Catholic Interest

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    Tuesday, October 17, 2006

    Let's get ready for this



    School Voucher programs, exemption from property tax, charitable tax
    write-offs.

    The drive to eliminate these is heating up. And it will be painful.

    Many Voucher schools now exist upon the good pleasure of the state. They can
    disappear at the same good pleasure.

    More than one Priest has mentioned that the homilies are crafted with
    unofficial censorship so as not to offend or jeopardize the parish's tax exempt
    status.

    After giving millions to the hungry victims of the sex scandals, there may be
    another financial blow coming.

    Perhaps a poor and chaste Church, made so by circumstance, is coming closer.
    And if so, we will endure and be stronger for it.

    link

    RELIGIOUS organizations throughout the country are accorded countless exemptions from taxes and federal regulations. A New York Times article this month claimed that since 1989, more than 200 such special arrangements, protections and exemptions have been included in congressional legislation and endorsed by politicians of both major parties. The practice of regulatory exemptions and tax breaks for churches and religious groups gained momentum under President Clinton and has greatly accelerated under President Bush, who has tried through his faith-based initiative to create new legal precedents for such advantages and to make religious groups eligible for numerous state and federal grants and contracts.

    The people who really did build this nation most definitely did not define "religious freedom" as the right of churches or other religious groups to benefit from taxpayer dollars. In fact, James Madison, the thinker who probably contributed more than any other to the legal foundations of our nation and who is frequently referred to as the father of the Constitution, was unambiguous on the subject.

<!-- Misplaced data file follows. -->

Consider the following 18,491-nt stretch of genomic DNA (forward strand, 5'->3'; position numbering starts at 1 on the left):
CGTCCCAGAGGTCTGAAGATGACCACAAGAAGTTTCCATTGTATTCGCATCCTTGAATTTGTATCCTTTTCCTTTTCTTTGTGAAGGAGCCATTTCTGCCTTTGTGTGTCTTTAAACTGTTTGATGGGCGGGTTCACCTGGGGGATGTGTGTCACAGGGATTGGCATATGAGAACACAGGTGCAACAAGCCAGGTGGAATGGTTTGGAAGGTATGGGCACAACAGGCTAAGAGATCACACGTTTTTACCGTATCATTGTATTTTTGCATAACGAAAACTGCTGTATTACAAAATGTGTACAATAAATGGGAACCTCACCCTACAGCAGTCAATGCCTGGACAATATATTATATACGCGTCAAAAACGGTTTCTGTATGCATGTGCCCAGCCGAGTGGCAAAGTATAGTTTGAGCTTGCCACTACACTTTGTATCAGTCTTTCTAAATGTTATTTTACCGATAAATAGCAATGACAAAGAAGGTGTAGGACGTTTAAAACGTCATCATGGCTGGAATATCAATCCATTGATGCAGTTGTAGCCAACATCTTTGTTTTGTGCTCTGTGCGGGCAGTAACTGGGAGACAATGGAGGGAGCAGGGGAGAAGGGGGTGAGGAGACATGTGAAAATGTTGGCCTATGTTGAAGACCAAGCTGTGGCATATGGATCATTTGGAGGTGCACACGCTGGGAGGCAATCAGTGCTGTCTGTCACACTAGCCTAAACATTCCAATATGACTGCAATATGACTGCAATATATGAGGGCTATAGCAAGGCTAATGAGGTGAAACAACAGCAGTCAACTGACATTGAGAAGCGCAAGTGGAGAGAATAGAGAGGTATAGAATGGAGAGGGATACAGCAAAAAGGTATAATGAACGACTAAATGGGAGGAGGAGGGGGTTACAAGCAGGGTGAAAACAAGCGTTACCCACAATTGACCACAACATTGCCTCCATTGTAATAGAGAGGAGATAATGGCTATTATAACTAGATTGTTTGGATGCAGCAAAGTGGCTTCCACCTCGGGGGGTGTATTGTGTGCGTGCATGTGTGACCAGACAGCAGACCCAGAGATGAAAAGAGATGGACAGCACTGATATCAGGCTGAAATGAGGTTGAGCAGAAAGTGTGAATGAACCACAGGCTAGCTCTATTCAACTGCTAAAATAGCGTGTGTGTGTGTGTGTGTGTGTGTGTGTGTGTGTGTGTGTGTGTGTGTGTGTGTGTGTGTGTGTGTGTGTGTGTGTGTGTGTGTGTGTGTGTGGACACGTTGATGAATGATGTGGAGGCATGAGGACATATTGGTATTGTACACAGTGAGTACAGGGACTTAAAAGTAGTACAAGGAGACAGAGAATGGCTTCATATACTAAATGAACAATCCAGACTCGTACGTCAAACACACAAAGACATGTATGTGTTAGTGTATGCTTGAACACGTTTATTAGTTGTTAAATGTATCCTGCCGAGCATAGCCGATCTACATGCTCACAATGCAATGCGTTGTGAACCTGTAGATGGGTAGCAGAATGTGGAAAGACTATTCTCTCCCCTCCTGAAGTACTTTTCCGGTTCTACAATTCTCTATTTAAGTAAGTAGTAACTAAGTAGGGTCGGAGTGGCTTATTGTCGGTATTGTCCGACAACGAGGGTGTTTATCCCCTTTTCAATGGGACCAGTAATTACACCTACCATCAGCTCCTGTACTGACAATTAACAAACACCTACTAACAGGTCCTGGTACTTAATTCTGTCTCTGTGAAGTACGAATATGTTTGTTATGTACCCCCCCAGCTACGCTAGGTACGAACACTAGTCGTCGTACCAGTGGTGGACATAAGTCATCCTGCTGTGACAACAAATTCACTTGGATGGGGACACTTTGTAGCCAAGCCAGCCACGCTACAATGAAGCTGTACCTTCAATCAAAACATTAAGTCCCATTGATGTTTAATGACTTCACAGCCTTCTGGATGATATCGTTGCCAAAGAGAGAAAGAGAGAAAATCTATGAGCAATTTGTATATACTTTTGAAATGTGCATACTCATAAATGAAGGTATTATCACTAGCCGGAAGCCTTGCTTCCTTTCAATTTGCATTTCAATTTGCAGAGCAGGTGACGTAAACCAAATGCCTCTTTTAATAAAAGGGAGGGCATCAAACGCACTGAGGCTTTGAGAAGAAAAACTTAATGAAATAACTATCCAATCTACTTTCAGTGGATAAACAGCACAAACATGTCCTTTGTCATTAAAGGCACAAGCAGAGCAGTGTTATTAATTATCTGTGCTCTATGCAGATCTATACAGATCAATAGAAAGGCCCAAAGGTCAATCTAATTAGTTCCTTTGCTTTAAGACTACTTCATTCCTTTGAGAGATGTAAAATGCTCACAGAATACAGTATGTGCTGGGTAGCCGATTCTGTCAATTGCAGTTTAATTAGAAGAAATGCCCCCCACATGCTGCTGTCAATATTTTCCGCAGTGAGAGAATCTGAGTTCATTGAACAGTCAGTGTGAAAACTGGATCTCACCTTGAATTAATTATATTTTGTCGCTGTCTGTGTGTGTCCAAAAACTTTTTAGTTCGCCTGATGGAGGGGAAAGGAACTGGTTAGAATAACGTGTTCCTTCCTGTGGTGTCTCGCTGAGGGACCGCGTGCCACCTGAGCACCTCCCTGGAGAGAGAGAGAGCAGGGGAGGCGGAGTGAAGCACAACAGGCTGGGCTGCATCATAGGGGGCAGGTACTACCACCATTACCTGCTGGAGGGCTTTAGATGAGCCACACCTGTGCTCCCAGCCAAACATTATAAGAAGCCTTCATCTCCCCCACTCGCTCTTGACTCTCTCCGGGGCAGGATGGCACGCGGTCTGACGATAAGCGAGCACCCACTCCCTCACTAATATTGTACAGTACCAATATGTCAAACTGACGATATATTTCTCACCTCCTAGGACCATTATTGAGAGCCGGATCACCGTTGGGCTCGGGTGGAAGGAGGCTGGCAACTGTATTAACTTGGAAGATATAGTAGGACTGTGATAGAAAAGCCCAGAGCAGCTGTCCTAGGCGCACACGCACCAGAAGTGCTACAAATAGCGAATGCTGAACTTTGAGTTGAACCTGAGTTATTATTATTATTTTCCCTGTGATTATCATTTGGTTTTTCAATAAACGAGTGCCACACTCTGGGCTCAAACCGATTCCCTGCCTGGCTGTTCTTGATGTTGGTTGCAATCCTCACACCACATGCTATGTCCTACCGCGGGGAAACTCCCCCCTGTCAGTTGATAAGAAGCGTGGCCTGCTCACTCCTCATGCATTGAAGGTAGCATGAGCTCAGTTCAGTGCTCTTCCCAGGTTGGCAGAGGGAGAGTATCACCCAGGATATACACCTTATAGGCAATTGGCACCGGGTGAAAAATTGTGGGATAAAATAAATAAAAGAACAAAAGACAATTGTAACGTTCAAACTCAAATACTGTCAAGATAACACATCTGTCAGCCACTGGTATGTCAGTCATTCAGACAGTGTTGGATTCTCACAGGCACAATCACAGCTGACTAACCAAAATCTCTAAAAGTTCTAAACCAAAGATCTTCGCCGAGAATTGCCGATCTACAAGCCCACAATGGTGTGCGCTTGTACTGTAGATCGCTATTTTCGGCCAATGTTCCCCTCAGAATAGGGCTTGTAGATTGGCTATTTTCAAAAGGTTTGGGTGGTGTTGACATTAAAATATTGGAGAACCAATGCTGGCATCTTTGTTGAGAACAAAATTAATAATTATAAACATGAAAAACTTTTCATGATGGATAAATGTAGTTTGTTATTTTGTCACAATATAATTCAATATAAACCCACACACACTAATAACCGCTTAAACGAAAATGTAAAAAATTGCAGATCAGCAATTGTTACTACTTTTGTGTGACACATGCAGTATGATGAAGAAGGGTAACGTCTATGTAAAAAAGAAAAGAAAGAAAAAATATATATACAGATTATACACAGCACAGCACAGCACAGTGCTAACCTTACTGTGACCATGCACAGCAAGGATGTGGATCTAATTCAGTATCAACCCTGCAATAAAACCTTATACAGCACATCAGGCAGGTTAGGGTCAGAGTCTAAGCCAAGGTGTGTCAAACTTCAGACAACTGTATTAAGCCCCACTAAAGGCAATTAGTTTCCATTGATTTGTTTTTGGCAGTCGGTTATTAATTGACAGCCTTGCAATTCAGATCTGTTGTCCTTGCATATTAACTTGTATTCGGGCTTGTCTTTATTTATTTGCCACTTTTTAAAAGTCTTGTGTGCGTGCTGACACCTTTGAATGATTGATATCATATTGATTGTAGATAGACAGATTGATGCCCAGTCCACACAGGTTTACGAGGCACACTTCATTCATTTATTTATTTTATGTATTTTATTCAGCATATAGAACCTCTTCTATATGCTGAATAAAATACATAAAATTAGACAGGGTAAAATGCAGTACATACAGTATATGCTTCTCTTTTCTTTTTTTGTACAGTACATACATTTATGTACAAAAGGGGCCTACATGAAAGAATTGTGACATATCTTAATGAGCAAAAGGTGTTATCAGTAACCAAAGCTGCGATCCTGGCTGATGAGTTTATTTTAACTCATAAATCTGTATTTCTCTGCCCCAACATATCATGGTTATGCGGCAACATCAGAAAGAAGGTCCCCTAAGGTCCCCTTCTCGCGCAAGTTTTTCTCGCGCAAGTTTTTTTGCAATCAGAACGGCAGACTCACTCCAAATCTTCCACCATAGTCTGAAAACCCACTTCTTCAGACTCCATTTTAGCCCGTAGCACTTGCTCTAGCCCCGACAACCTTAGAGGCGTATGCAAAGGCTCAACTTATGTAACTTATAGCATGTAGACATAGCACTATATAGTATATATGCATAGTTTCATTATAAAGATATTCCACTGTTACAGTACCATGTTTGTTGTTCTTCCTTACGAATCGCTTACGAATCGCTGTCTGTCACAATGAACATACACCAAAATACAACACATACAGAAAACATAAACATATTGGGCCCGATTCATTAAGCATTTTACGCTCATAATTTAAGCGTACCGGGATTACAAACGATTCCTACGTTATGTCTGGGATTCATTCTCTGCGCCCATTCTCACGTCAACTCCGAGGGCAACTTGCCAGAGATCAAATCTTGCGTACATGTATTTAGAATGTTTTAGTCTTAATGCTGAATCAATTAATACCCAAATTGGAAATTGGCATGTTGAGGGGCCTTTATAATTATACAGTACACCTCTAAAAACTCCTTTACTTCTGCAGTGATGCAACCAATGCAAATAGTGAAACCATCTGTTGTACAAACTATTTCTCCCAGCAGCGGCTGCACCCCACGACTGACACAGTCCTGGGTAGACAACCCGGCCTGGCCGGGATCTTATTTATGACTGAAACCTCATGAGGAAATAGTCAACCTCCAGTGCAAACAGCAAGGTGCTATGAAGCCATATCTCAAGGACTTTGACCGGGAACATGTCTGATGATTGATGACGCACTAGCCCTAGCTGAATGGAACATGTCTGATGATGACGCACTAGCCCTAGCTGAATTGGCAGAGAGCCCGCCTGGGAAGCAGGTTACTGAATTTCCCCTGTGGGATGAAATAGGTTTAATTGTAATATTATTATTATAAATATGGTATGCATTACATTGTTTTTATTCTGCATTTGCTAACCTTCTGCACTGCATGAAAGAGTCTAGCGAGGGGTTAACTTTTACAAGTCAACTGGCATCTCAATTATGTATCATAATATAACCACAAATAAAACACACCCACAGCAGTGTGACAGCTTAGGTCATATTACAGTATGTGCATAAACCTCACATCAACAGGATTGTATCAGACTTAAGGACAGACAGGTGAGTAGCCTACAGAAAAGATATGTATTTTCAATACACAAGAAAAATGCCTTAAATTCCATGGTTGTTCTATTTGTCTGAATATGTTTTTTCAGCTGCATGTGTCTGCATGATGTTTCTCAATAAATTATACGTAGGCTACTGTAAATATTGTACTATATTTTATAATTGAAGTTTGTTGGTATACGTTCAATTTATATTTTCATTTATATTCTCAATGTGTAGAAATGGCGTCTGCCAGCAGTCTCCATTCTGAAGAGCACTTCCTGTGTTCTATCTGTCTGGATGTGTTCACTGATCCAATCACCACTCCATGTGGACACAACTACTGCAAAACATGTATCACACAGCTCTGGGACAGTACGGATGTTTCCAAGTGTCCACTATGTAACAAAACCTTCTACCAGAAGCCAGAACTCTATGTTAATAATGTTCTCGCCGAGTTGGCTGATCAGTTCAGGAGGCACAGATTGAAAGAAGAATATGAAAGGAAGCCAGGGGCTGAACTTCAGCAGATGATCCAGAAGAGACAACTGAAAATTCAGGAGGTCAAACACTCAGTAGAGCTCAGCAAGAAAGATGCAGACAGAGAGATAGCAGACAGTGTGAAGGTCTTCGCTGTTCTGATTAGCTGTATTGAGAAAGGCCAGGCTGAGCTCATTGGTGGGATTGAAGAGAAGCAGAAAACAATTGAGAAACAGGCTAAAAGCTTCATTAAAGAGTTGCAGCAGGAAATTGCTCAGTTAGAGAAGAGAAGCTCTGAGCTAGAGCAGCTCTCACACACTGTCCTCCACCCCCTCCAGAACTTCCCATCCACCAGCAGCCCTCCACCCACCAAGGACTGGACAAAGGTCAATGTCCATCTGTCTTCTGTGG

First of all, he thought the idea of a church — any church — acquiring property and wealth to be directly contradictory to the principles of the Constitution. In his "Detached Memoranda," a collection of private reflections, Madison warned against "the danger of a direct mixture of Religion & civil Government" as well as "an evil which ought to be guarded ag[ain]st in the indefinite accumulation of property from the capacity of holding it in perpetuity by ecclesiastical corporations…. Are the U.S. duly awake to the tendency of the precedents they are establishing, in the multiplied incorporations of Religious Congregations with the faculty of acquiring & holding property real as well as personal?"


    He did not approve, in other words, of churches and religious societies being given a "legal agency" (including taxpayer funds) to carry into effect "a public and civil duty." The public weal is the responsibility of the government itself, funded through taxation. Any charitable work churches might undertake is "pious charity," and as such a voluntary act on the part of church members.

    Supporters of the faith-based initiative point out, with justice, the many wonderful charitable programs religious groups have provided, and some of them accuse separationists of waging a war against religion. This distorts the argument severely.

    Separationists are not attacking religion. They are merely reminding us that religion and church membership, under our Constitution, are defined as voluntary — the general population cannot be compelled to underwrite any particular church. That is what freedom of religion means.


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